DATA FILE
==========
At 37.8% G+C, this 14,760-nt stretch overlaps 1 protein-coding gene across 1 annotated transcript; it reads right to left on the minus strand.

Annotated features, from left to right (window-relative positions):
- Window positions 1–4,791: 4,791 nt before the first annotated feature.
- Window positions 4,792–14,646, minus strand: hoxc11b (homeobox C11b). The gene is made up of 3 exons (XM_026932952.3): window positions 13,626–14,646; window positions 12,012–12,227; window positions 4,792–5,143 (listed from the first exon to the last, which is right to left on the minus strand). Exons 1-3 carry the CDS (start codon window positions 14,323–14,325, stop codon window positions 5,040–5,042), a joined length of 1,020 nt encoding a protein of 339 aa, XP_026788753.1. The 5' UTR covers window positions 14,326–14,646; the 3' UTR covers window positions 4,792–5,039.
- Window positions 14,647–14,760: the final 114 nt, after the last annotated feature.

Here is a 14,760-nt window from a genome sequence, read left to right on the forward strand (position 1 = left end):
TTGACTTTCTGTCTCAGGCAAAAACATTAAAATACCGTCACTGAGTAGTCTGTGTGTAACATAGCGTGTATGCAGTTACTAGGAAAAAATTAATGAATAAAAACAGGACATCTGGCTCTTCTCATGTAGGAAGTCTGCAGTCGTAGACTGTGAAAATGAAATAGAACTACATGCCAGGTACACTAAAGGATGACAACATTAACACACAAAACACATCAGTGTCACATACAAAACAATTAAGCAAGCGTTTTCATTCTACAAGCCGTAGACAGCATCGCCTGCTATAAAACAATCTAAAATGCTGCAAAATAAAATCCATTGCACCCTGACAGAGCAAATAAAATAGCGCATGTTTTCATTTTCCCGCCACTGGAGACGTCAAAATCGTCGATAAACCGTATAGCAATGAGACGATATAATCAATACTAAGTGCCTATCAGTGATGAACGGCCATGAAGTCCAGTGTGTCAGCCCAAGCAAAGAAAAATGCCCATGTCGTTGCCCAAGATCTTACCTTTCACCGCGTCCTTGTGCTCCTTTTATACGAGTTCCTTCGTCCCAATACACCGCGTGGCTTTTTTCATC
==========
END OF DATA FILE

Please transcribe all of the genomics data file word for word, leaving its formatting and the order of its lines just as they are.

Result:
At 37.8% G+C, this 14,760-nt stretch overlaps 1 protein-coding gene across 1 annotated transcript; it reads right to left on the minus strand.

Annotated features, from left to right (window-relative positions):
- Window positions 1–4,791: 4,791 nt before the first annotated feature.
- Window positions 4,792–14,646, minus strand: hoxc11b (homeobox C11b). The gene is made up of 3 exons (XM_026932952.3): window positions 13,626–14,646; window positions 12,012–12,227; window positions 4,792–5,143 (listed from the first exon to the last, which is right to left on the minus strand). Exons 1-3 carry the CDS (start codon window positions 14,323–14,325, stop codon window positions 5,040–5,042), a joined length of 1,020 nt encoding a protein of 339 aa, XP_026788753.1. The 5' UTR covers window positions 14,326–14,646; the 3' UTR covers window positions 4,792–5,039.
- Window positions 14,647–14,760: the final 114 nt, after the last annotated feature.

Here is a 14,760-nt window from a genome sequence, read left to right on the forward strand (position 1 = left end):
TTGACTTTCTGTCTCAGGCAAAAACATTAAAATACCGTCACTGAGTAGTCTGTGTGTAACATAGCGTGTATGCAGTTACTAGGAAAAAATTAATGAATAAAAACAGGACATCTGGCTCTTCTCATGTAGGAAGTCTGCAGTCGTAGACTGTGAAAATGAAATAGAACTACATGCCAGGTACACTAAAGGATGACAACATTAACACACAAAACACATCAGTGTCACATACAAAACAATTAAGCAAGCGTTTTCATTCTACAAGCCGTAGACAGCATCGCCTGCTATAAAACAATCTAAAATGCTGCAAAATAAAATCCATTGCACCCTGACAGAGCAAATAAAATAGCGCATGTTTTCATTTTCCCGCCACTGGAGACGTCAAAATCGTCGATAAACCGTATAGCAATGAGACGATATAATCAATACTAAGTGCCTATCAGTGATGAACGGCCATGAAGTCCAGTGTGTCAGCCCAAGCAAAGAAAAATGCCCATGTCGTTGCCCAAGATCTTACCTTTCACCGCGTCCTTGTGCTCCTTTTATACGAGTTCCTTCGTCCCAATACACCGCGTGGCTTTTTTCATC